As with most survialbox games, Nightingale would allow people to play together, but as the game has a more traditional story aspect to it, the bulk of gameplay seems meant to be tackled solo. The curious bit with Nightingale’s current design is that Inflexion runs servers which allow players to interact, but clients connect even when players aren’t interacting, resulting in an always-on experience. This has resulted in some potentially down-letting situations such as long load times when passing between portals, lag, and client disconnects. Although some of these issues are not universal to all players, and it may be that some of the game’s key components such as procedurally generated realms benefit from beefy hosted servers, since it seems that most people are soloing the game many players are angry that their experience is being “held hostage” to issues caused by distant servers. To its credit, Inflexion has its ear to the ground and in their first announcement post-EA-release of Nightingale have acknowledged the uproar and have pledged to work on an offline mode as soon as feasible. In that letter, they claim that the group-play aspects were more technically challenging, and so the team took to solving those issues first, but that the desire for a single-player experience was misjudged. Beyond this seemingly overriding issue, Steam reviews are still mixed as many players seem to be forgetting or are opting to ignore what “early access” actually means. Par for the course, sadly, with Today’s Modern Gamer.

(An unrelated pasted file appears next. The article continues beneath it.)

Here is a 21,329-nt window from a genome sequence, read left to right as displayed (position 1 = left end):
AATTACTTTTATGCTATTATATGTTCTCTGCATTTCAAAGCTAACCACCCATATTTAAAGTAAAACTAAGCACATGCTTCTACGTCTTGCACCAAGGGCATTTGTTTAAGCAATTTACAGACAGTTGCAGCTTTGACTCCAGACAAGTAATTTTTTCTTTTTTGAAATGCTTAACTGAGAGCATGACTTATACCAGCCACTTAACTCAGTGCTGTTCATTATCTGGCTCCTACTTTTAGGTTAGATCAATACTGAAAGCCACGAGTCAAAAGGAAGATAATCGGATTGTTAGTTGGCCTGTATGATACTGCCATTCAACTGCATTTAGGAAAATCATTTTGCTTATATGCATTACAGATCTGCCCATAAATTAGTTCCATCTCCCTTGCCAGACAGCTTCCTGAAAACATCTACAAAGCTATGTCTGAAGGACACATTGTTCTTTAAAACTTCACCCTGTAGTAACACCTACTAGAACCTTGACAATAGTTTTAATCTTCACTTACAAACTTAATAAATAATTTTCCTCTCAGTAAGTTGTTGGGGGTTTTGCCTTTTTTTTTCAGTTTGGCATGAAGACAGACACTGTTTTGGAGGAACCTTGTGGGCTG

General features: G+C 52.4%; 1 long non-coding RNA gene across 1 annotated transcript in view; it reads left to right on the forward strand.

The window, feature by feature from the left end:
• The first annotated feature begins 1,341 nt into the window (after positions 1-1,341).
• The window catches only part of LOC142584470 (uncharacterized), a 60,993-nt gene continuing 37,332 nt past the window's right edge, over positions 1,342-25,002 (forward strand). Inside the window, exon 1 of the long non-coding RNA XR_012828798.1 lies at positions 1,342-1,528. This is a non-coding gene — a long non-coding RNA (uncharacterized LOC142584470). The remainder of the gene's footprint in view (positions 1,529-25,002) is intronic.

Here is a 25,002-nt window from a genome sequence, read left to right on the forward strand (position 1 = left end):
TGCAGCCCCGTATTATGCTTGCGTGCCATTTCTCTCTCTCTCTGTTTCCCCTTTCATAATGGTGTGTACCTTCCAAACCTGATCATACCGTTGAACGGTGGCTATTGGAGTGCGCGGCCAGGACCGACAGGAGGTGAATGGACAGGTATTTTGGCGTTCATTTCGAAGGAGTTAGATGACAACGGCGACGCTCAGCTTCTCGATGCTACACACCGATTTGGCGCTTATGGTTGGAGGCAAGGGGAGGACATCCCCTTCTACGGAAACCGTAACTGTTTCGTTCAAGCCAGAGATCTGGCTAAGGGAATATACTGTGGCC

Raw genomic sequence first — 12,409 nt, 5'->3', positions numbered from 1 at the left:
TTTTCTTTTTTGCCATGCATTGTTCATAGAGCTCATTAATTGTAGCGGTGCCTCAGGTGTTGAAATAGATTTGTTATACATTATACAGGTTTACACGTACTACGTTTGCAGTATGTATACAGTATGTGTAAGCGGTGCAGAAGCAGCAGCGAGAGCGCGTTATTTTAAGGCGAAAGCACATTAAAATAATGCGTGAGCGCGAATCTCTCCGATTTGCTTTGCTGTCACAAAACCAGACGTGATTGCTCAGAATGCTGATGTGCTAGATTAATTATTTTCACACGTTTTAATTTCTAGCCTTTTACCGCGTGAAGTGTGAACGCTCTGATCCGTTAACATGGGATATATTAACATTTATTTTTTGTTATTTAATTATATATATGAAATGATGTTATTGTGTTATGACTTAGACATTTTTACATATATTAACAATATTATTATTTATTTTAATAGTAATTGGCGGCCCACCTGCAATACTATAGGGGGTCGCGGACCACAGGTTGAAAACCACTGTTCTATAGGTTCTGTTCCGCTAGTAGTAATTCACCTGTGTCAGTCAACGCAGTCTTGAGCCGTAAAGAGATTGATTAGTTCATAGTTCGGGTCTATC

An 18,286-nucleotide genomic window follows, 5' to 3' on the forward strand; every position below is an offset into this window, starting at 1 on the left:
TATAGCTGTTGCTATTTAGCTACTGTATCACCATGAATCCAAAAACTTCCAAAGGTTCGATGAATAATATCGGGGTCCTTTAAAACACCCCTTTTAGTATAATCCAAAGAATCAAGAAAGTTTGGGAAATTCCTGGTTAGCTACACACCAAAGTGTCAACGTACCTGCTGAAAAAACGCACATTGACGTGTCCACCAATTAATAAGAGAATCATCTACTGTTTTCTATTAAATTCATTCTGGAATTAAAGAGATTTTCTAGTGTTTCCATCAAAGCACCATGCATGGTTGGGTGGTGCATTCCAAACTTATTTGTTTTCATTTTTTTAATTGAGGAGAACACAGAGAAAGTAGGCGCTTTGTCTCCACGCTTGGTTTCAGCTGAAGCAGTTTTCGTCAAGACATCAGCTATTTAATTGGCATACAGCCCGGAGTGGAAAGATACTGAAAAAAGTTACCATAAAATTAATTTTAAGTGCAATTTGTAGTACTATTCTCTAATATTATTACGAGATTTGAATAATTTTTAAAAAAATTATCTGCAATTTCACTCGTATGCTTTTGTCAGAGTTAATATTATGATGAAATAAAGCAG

In my first draft of this post, I sided with the live-service camp, editorially. While I have encountered long loading times between realms in Nightingale, I haven’t had any other network related issues; in fact, I play the game exclusively through GeForce Now, so I’m doubly tempting fate. While looking around the Internet for search results on “live service games”, I have come a little closer to understanding the reason why so many pundits are claiming that “live service games are dying”, and while I cannot fault their connect-the-dots skills, I am not entirely convinced that they’re connecting those dots in the correct order.